NORTH KOREA: North Korean threats follow release of defense paper
The South Korean defense paper downgraded the status of North Korea to 'direct military threat,' but that didn't prevent a characteristically bellicose response from North Korea's state-run media
Saturday, February 5, 2005
North Korea will turn US military bases in the region into a "sea of fire" if war breaks out on the Korean Peninsula, North Korean media yesterday quoted a communist officer as saying.
The North's state-run news media highlighted the comment hours after South Korea released a new defense policy paper that revealed a US reinforcement plan to dispatch 690,000 troops and 2,000 warplanes if war breaks out.
North Korea's saber-rattling rhetoric comes as the isolated North is urging its military to prepare for what it calls a US plan to invade. Washington and its allies say they are trying to end the North's nuclear-weapons programs through multinational disarmament talks.
"If the US imperialists ignite flames of war, we will first of all strike all bases of US imperialist aggressors and turn them into a sea of fire," North Korea's Central Radio quoted officer Hur Ryong as saying, according to the South Korean news agency Yonhap.
Hur was also quoted as saying the North Korean military would "thoroughly incinerate the aggressor elements that collude with the US imperialists," in an apparent reference to South Korea and Japan, both of which host US military bases.
Hur made his comment on Wednesday during a debate in Pyongyang on North Korean leader Kim Jong-il's "army-first" strategy that stresses military strength.
Earlier yesterday, South Korea released its new defense white paper that mirrored its efforts to redefine a half-century-old confrontation with the communist North as well as adjust its alliance with the US.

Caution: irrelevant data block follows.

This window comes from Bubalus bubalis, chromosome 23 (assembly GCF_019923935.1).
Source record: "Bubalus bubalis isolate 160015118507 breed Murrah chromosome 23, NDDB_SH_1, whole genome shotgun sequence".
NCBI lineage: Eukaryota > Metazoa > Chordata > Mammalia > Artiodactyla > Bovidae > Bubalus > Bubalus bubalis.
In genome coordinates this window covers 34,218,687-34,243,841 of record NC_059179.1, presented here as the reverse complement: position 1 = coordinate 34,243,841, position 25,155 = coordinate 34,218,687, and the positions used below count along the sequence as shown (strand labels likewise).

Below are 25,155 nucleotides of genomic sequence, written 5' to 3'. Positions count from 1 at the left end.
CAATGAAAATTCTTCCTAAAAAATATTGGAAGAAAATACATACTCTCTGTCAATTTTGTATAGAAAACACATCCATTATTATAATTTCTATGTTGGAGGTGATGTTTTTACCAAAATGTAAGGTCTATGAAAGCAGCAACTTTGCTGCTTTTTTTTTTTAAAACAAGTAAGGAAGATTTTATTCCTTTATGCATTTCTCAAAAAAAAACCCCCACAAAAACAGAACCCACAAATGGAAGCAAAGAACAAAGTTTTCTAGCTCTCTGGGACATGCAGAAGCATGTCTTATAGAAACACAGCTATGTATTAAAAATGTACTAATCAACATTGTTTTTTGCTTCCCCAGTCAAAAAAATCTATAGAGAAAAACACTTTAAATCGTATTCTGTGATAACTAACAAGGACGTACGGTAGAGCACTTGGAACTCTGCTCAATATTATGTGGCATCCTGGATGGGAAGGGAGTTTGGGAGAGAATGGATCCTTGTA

The white paper, which has been updated for the first time in four years, removes 10-year-old references to North Korea being the South's "main enemy," though it still calls the North a "direct military threat."
The removal of the "main enemy" term is largely symbolic but reflects South Korea's efforts at fostering reconciliation with North Korea.
The commitment of US troops in the event of war appears aimed at easing concerns that Washington's plan to expand the role of US troops in South Korea from guarding against the North into rapid regional redeployments could create a security vacuum in this enduring Cold War flashpoint.
"The reinforcement plan reflects a strong US commitment to defending South Korea," the South Korean white paper said.
North Korea, which accuses the US and South Korea of preparing to invade over its nuclear-weapons programs, has added more artillery pieces and missiles to its Korean People's Army, already the world's fifth-largest, it said.
About 300 of the North's 1,000 long-range artillery and multiple-launch rockets are deployed along the border near Seoul. Those missiles, capable of raining down shells and rockets on the South Korean capital only 50km from the border, is the most formidable defense concern for South Korea.
The number of North Korean troops remained unchanged at 1.17 million, but the North has reorganized its military to add eight new divisions, most of them units with missiles capable of hitting South Korea and Japan, officials said.
North Korea, although impoverished and dependent on outside aid to feed its 22 million people, still poses a serious security threat.
Leader Kim Jong-il ensures the Korean People's Army, the backbone of his Stalinist rule, gets the best food and largest spending out of the official budget and from a network of illegal trading in counterfeit dollars, drugs and missile technology.
Date Posted: 2/5/2005